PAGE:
INTERNATIONAL EXPECTATIONS OF THE OBAMA ADMINISTRATION

Document Sample
INTERNATIONAL EXPECTATIONS OF THE OBAMA ADMINISTRATION Powered By Docstoc
					CARNEGIE INTERNATIONAL NONPROLIFERATION
              CONFERENCE

INTERNATIONAL EXPECTATIONS
OF THE OBAMA ADMINISTRATION
                    WELCOME:
                 DEEPTI CHOUBEY,
    CARNEGIE ENDOWMENT FOR INTERNATIONAL PEACE

                   MODERATOR:
                   NAILA BOLUS,
                PLOUGHSHARES FUND

                     SPEAKERS:
           AMBASSADOR PETER GOTTWALD,
          FEDERAL FOREIGN OFFICE, GERMANY

                 REBECCA JOHNSON,
    ACRONYM INSTITUTE FOR DISARMAMENT DIPLOMACY

                 VLADIMIR ORLOV,
         CENTER FOR POLICY STUDIES IN RUSSIA

                   DINGLI SHEN,
                 FUDAN UNIVERSITY

                MONDAY, APRIL 6, 2009
                        Transcript by
                     Federal News Service
                      Washington, D.C.
        DEEPTI CHOUBEY: I’m Deepti Choubey. I’m the deputy director of Carnegie’s
Nonproliferation program. And I’d like to add my own welcome to Jessica’s and say how glad we
are that so many of you can be with us today.

        When we chose the date of this conference back in the December of 2007, there was no way
we could have predicted that the new president of the United States would choose to give a
landmark address on our issues just in time for our gathering. So we’d like to share with you an
excerpt from his speech in Prague yesterday.

        And then, in keeping with Carnegie’s emphasis on the value of international perspectives to
assess the import and implications of key developments, we have with us today a selection of
international experts who will reflect on the speech and we’ll then invite you to do the same.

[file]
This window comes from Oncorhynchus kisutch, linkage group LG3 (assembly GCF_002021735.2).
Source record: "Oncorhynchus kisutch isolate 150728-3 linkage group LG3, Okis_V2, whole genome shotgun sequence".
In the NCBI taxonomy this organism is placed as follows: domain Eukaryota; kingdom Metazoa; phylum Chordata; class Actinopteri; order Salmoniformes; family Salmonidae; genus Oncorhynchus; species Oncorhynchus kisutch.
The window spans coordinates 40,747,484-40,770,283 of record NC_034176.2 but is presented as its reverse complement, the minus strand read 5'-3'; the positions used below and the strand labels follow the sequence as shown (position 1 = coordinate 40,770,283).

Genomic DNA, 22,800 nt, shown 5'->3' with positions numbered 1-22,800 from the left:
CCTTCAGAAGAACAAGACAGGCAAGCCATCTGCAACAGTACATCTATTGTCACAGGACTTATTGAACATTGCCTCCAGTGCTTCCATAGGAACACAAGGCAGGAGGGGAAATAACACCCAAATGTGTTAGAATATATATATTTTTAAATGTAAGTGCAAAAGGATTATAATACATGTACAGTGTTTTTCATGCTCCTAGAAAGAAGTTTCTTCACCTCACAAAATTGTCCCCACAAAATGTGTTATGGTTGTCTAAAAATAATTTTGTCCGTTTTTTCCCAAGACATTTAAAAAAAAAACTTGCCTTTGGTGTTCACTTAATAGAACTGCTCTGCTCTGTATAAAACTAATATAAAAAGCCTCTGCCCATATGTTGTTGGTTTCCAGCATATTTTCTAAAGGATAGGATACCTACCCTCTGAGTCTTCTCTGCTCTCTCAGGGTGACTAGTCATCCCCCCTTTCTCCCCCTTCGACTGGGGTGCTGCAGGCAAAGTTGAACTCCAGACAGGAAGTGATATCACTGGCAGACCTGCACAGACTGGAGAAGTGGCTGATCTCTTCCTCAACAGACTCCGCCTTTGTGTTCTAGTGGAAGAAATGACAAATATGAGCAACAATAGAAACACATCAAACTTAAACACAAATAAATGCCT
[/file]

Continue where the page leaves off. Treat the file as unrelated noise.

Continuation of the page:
Thank you.

        (Begin video segment.)

       PRESIDENT BARACK OBAMA: It’s fundamental to the security of our nations and to
the peace of the world – that’s the future of nuclear weapons in the 21st century.

        The existence of thousands of nuclear weapons is the most dangerous legacy of the Cold
War. No nuclear war was fought between the United States and the Soviet Union, but generations
lived with the knowledge that their world could be erased in a single flash of light. Cities like Prague
that existed for centuries, that embodied the beauty and the talent of so much of humanity, would
have ceased to exist.

        Today, the Cold War has disappeared but thousands of those weapons have not. In a strange
turn of history, the threat of global nuclear war has gone down, but the risk of a nuclear attack has
gone up. More nations have acquired these weapons. Testing has continued. Black market trade in
nuclear secrets and nuclear materials abound. The technology to build a bomb has spread.
Terrorists are determined to buy, build or steal one. Our efforts to contain these dangers are
centered on a global non-proliferation regime, but as more people and nations break the rules, we
could reach the point where the center cannot hold.

        Now, understand, this matters to people everywhere. One nuclear weapon exploded in one
city – be it New York or Moscow, Islamabad or Mumbai, Tokyo or Tel Aviv, Paris or Prague –
could kill hundreds of thousands of people. And no matter where it happens, there is no end to
what the consequences might be – for our global safety, our security, our society, our economy, to
our ultimate survival.

         Some argue that the spread of these weapons cannot be stopped, cannot be checked – that
we are destined to live in a world where more nations and more people possess the ultimate tools of
destruction. Such fatalism is a deadly adversary, for if we believe that the spread of nuclear weapons
is inevitable, then in some way we are admitting to ourselves that the use of nuclear weapons is
inevitable.
          Just as we stood for freedom in the 20th century, we must stand together for the right of
people everywhere to live free from fear in the 21st century. (Applause.) And as nuclear power – as
a nuclear power, as the only nuclear power to have used a nuclear weapon, the United States has a
moral responsibility to act. We cannot succeed in this endeavor alone, but we can lead it. We can
start it.